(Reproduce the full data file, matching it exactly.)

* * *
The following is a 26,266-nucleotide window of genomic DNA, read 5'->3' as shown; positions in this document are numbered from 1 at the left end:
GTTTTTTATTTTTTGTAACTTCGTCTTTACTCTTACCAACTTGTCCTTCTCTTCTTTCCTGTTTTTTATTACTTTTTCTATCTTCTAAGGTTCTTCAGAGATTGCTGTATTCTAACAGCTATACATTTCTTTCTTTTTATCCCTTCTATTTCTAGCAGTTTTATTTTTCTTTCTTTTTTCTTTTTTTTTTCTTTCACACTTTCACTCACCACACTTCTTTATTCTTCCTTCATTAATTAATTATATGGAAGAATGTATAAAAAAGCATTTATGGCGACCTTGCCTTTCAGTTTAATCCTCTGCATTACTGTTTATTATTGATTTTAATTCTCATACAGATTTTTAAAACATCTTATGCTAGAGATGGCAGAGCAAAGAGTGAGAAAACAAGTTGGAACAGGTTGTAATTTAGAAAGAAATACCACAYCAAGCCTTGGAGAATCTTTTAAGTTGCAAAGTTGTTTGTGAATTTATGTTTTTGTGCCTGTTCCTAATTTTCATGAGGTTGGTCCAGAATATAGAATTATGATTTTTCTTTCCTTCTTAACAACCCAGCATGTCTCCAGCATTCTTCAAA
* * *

The following is a 26,266-nucleotide window of genomic DNA, read 5'->3' as shown; positions in this document are numbered from 1 at the left end:
GTTTTTTATTTTTTGTAACTTCGTCTTTACTCTTACCAACTTGTCCTTCTCTTCTTTCCTGTTTTTTATTACTTTTTCTATCTTCTAAGGTTCTTCAGAGATTGCTGTATTCTAACAGCTATACATTTCTTTCTTTTTATCCCTTCTATTTCTAGCAGTTTTATTTTTCTTTCTTTTTTCTTTTTTTTTTCTTTCACACTTTCACTCACCACACTTCTTTATTCTTCCTTCATTAATTAATTATATGGAAGAATGTATAAAAAAGCATTTATGGCGACCTTGCCTTTCAGTTTAATCCTCTGCATTACTGTTTATTATTGATTTTAATTCTCATACAGATTTTTAAAACATCTTATGCTAGAGATGGCAGAGCAAAGAGTGAGAAAACAAGTTGGAACAGGTTGTAATTTAGAAAGAAATACCACAYCAAGCCTTGGAGAATCTTTTAAGTTGCAAAGTTGTTTGTGAATTTATGTTTTTGTGCCTGTTCCTAATTTTCATGAGGTTGGTCCAGAATATAGAATTATGATTTTTCTTTCCTTCTTAACAACCCAGCATGTCTCCAGCATTCTTCAAA